Whose Planet Is It Anyway?

Saturday, March 03, 2007

Mixed Signals

And now for something completely different.

Instead of the usual cabal of evil eugenicists plotting to wipe autistics off the planet, we have kindhearted state legislators who apparently want to help us reproduce. Yes, really. Take a look at New Jersey's Senate Bill 690, which has been approved by the New Jersey Senate Health and Human Services Committee:

The purpose of the initiative shall be to provide vocational, educational and social training services to persons with Asperger's Syndrome, through community-based service sites, which offer these individuals appropriate support, guidance and education to enable them to: further their education, achieve gainful employment, develop meaningful friendships, and become broadly competent adults who are able to lead fulfilling lives.

What a nice bunch of senators. They want to help us go to college, get good jobs, and even improve our friendships and (presumably) our love lives. If they keep on this way, they might even start believing we're human.

More seriously, this bill does seem to be part of a genuine effort to integrate autistics into mainstream society, even though its language is ridiculously paternalistic (and contains some inappropriate references to "suffering" and "psychosis"). Ari Ne’eman of the Autistic Self Advocacy Network was invited to present testimony at a hearing on the bill, which is definitely a good sign; at the very least, it is an acknowledgment that autistic citizens are entitled to a voice in their own government, just like everyone else.

Still, this legislation is seriously flawed because its approach is based on guesswork, not fact. More specifically, it is based on a relatively recent hypothesis that has not been conclusively established—the idea that autistics lack the ability to understand body language and other nonverbal social signals. Scientific research in this area is still in its infancy. We don't yet know why there are differences in social behavior between autistics and non-autistics, and we don't fully understand the nature and extent of these differences.

In a discussion on my blog not too long ago, Phil Schwarz posted a link to a comment he wrote on another website, in which he hypothesized that the social advantages of non-autistics may simply be a consequence of their status as the majority population. It's possible that autistics can read the body language and social signals of other autistics just fine, but because we are such a small minority, maybe we don't spend enough time around other autistics for that ability to be noticed. Likewise, non-autistics may be just as clueless (or even more so) at reading our body language as we are at reading theirs. For all we know, the human species may be divided into several naturally occurring social subgroups, each with its own genetically determined style of social interaction.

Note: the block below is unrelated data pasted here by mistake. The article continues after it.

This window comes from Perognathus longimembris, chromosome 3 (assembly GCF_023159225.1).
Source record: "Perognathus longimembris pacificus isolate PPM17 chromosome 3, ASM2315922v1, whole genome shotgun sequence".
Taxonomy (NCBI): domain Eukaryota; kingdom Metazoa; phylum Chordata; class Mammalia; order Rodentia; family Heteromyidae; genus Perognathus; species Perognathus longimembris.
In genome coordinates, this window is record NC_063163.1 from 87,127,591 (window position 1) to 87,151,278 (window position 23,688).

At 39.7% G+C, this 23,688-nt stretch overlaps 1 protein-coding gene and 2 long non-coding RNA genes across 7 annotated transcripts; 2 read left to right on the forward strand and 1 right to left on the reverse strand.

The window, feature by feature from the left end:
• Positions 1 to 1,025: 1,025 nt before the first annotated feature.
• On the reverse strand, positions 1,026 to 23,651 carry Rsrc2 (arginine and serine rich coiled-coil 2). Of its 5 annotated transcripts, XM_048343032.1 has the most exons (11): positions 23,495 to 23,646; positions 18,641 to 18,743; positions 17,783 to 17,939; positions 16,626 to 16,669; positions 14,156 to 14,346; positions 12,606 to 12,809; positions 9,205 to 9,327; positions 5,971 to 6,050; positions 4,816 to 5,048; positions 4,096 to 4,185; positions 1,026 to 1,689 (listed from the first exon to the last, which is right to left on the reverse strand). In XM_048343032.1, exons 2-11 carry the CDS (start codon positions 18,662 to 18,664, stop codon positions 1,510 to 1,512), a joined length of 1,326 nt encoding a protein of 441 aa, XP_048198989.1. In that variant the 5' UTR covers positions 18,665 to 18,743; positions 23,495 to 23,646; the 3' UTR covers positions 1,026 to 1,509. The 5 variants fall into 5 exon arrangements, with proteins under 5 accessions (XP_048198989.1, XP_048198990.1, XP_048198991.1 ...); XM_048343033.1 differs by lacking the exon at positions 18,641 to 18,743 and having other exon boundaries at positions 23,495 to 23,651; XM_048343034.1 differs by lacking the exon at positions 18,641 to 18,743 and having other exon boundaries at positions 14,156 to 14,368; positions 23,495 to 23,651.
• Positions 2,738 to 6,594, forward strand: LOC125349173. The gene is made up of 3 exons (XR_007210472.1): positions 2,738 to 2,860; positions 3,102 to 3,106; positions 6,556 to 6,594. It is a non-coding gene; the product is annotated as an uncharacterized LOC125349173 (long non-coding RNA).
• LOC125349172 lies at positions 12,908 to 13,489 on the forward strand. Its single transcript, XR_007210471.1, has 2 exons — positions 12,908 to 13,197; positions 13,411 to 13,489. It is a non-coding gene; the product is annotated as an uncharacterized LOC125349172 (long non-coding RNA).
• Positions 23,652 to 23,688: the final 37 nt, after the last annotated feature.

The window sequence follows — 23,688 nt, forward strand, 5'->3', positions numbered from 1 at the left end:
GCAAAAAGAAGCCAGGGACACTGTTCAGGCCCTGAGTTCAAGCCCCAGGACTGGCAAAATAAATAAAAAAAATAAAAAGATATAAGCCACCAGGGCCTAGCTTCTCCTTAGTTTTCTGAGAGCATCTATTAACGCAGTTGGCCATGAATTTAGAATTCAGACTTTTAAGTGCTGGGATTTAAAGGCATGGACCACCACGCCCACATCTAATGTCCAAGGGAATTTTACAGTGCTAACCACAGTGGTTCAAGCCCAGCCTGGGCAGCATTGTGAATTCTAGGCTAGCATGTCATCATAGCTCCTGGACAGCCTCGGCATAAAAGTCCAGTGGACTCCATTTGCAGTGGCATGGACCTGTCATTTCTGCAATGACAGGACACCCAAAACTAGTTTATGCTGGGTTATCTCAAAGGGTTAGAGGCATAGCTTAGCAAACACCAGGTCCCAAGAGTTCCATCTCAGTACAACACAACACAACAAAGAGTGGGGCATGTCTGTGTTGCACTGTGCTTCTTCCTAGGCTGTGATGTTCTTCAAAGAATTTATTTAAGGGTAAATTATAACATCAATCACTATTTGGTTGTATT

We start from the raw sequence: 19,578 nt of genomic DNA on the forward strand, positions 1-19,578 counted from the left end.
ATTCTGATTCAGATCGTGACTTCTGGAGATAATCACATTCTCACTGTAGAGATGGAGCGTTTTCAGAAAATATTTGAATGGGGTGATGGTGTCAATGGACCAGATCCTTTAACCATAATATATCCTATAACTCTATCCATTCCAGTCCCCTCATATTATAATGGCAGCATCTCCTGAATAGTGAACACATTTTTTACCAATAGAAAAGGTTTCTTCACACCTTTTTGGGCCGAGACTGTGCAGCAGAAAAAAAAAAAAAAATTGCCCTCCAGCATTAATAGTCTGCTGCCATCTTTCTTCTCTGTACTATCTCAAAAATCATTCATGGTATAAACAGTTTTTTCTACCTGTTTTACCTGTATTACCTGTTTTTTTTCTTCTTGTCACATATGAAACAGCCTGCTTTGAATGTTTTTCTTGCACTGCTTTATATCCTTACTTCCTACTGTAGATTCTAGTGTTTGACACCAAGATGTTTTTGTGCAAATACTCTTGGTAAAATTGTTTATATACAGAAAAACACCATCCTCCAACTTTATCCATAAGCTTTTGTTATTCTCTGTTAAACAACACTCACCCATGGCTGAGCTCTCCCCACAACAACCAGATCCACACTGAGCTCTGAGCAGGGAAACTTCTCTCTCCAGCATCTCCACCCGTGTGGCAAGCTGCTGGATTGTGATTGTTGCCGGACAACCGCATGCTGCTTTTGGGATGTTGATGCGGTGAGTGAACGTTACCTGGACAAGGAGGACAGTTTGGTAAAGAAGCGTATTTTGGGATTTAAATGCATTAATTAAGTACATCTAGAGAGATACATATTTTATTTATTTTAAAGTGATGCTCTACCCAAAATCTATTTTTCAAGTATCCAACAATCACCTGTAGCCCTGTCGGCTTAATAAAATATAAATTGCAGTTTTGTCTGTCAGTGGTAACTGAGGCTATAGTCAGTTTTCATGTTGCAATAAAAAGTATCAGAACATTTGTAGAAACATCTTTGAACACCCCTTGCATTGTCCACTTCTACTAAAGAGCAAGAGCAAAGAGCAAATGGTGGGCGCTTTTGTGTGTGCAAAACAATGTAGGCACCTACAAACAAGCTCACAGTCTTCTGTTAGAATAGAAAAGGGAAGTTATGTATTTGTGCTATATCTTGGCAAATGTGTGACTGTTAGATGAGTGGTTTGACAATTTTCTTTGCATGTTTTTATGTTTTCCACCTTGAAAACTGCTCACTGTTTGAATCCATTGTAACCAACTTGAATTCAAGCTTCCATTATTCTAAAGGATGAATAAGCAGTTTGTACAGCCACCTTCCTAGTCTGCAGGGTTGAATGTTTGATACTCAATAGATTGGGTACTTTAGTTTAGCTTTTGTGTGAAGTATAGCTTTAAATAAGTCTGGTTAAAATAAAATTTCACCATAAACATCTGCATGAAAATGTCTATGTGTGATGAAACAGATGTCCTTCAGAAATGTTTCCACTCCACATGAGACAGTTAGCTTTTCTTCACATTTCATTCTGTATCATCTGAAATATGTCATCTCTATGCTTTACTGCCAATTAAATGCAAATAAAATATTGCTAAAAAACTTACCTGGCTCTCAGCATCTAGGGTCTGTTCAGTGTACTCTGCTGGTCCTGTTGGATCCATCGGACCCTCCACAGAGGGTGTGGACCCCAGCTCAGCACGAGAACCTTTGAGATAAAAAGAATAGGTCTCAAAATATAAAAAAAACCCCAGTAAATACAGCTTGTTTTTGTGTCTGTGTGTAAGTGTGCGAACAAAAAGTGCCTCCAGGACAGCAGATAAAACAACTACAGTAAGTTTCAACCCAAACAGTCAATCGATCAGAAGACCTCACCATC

This isn't just an abstract discussion of various possible permutations of social behavior. It has real-life ramifications. If there is only one type of nonverbal social signaling that goes on among humans, and non-autistics know it instinctively while autistics do not, then the proper course of action may well be what New Jersey is doing: Provide social skills training to help autistics cope with an innate lack of social ability. But if, instead, there are different kinds of nonverbal social behavior that come naturally to different kinds of people, then we shouldn't be declaring the majority's form of social interaction to be superior to all others. Rather than sending the autistics off to social skills classes for training in how to behave like non-autistics, we should be sending everyone to neurodiversity seminars to teach them that it's OK for human beings to have natural differences in social behavior.

With so much prejudice out there, and so many unfounded assumptions and unproven hypotheses floating around, governments shouldn't be creating major new autism policy initiatives based on anything that hasn't been thoroughly researched and shown to be scientifically accurate. Given the current woeful state of the science, that means we should proceed with extreme caution when making any policy decisions concerning autism.

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  • Re: Differences in socialisation.

    I think there are definitely differences in the way people socialize, from non-verbal to verbal expression.

    I see similarities in non-verbal behaviour among the autistic children I work with. I, myself, am more comfortable among autistic people than I am among neurotypical people. (Well, except for my best friend, but we've known each other for years & years, and we understand one another.)